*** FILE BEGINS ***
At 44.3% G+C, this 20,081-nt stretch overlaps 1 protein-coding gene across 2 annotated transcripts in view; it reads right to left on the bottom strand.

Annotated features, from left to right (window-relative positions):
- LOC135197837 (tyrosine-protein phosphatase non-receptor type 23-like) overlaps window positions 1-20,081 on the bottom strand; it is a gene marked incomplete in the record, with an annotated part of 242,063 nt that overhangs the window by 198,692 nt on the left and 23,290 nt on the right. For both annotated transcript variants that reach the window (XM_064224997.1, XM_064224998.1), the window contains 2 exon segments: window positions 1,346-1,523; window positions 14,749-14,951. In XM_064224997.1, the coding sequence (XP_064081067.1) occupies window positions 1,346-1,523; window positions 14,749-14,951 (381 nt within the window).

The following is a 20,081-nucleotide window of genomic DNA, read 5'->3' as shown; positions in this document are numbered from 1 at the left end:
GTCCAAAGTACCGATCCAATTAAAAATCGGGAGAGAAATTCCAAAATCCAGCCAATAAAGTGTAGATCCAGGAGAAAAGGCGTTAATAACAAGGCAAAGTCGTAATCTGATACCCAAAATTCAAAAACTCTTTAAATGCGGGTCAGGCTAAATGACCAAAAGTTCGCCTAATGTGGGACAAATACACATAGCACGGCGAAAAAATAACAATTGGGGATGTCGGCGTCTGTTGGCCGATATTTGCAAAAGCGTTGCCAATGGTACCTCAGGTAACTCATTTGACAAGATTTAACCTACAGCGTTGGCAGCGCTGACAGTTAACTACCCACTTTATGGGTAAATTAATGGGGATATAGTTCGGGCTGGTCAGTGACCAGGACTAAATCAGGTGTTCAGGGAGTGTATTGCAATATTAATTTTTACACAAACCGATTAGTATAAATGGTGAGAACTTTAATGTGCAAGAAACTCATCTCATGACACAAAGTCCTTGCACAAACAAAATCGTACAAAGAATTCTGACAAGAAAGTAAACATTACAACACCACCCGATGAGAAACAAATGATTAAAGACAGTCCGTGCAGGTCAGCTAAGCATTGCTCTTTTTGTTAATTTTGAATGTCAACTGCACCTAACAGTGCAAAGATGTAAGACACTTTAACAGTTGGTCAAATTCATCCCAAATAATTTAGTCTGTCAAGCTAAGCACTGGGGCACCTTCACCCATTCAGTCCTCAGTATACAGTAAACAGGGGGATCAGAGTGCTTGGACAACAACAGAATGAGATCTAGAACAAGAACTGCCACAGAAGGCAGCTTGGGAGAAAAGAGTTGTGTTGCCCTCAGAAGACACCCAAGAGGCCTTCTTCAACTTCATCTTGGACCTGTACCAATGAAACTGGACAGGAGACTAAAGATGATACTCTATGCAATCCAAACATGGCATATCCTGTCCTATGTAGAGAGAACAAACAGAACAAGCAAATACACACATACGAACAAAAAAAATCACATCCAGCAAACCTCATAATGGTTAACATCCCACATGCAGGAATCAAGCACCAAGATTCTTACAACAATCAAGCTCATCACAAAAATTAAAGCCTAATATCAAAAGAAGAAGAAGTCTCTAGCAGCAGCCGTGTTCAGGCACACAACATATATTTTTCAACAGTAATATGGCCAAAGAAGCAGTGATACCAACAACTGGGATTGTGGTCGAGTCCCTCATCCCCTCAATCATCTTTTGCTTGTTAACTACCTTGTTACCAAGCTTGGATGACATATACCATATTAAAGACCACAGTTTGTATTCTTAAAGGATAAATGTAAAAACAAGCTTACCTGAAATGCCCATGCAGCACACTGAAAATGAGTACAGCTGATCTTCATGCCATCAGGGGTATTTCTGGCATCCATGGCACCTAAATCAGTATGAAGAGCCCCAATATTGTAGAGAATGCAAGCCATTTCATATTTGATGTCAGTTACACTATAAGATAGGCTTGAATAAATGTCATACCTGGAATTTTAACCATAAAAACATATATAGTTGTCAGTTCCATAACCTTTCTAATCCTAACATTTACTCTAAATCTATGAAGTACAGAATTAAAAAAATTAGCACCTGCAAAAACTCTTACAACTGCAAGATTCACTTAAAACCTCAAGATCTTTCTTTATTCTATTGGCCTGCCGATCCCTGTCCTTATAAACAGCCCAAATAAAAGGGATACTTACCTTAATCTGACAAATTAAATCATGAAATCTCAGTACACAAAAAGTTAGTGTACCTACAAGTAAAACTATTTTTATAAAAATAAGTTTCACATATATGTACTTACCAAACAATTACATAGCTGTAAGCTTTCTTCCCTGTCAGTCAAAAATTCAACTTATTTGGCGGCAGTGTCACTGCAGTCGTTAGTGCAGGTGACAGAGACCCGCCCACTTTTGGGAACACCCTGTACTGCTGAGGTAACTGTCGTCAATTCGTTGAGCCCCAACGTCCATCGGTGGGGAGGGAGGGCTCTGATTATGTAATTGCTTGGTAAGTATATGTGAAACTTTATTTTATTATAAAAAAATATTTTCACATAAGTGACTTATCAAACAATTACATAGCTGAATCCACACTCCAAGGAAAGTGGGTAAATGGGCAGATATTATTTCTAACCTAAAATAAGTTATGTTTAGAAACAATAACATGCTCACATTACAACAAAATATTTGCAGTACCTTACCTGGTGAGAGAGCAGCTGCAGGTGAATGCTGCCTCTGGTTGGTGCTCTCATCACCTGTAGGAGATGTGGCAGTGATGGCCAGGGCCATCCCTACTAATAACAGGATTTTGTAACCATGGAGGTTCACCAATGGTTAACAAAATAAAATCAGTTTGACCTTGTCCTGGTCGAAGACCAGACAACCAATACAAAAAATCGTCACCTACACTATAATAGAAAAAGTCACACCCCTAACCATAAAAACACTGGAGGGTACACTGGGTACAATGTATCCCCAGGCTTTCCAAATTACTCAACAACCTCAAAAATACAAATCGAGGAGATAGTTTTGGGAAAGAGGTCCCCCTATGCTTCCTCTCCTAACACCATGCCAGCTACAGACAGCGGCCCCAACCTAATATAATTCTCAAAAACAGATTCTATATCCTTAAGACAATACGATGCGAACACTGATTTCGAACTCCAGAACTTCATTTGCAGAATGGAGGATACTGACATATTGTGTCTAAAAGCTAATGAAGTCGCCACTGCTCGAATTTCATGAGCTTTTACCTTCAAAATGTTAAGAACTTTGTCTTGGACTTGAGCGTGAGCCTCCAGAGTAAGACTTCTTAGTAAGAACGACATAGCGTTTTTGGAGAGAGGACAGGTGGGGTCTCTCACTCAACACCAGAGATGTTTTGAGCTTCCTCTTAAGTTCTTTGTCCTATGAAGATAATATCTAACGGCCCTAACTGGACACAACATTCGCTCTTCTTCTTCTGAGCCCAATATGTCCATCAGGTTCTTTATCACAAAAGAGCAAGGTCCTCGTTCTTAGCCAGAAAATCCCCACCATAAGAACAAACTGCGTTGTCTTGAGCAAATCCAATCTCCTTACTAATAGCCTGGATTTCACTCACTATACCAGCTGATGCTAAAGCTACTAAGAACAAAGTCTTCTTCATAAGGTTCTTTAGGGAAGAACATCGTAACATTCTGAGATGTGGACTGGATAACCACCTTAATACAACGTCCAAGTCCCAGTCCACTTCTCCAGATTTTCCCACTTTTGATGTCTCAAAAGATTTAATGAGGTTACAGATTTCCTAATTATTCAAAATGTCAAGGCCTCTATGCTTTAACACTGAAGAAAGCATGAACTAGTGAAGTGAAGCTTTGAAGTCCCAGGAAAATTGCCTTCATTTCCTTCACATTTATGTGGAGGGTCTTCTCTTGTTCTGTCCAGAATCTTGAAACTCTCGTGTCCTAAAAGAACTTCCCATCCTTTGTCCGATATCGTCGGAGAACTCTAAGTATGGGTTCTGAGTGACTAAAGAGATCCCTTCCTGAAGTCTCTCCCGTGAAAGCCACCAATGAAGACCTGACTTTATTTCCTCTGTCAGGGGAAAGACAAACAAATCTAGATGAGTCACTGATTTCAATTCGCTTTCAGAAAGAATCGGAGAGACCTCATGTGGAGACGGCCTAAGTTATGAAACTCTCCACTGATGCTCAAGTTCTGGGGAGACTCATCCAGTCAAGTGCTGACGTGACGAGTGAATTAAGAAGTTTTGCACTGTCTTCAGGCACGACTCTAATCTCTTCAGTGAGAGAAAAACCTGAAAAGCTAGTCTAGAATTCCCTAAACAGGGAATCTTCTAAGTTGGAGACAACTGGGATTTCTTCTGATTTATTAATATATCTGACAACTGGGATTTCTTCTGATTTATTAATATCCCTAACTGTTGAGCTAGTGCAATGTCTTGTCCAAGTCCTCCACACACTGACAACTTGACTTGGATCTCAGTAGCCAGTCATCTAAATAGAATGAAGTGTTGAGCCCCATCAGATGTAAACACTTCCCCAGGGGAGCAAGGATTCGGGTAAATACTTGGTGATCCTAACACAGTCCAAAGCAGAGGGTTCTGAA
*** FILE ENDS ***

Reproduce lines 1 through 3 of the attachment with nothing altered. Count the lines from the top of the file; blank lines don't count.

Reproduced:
At 44.3% G+C, this 20,081-nt stretch overlaps 1 protein-coding gene across 2 annotated transcripts in view; it reads right to left on the bottom strand.

Annotated features, from left to right (window-relative positions):
- LOC135197837 (tyrosine-protein phosphatase non-receptor type 23-like) overlaps window positions 1-20,081 on the bottom strand; it is a gene marked incomplete in the record, with an annotated part of 242,063 nt that overhangs the window by 198,692 nt on the left and 23,290 nt on the right. For both annotated transcript variants that reach the window (XM_064224997.1, XM_064224998.1), the window contains 2 exon segments: window positions 1,346-1,523; window positions 14,749-14,951. In XM_064224997.1, the coding sequence (XP_064081067.1) occupies window positions 1,346-1,523; window positions 14,749-14,951 (381 nt within the window).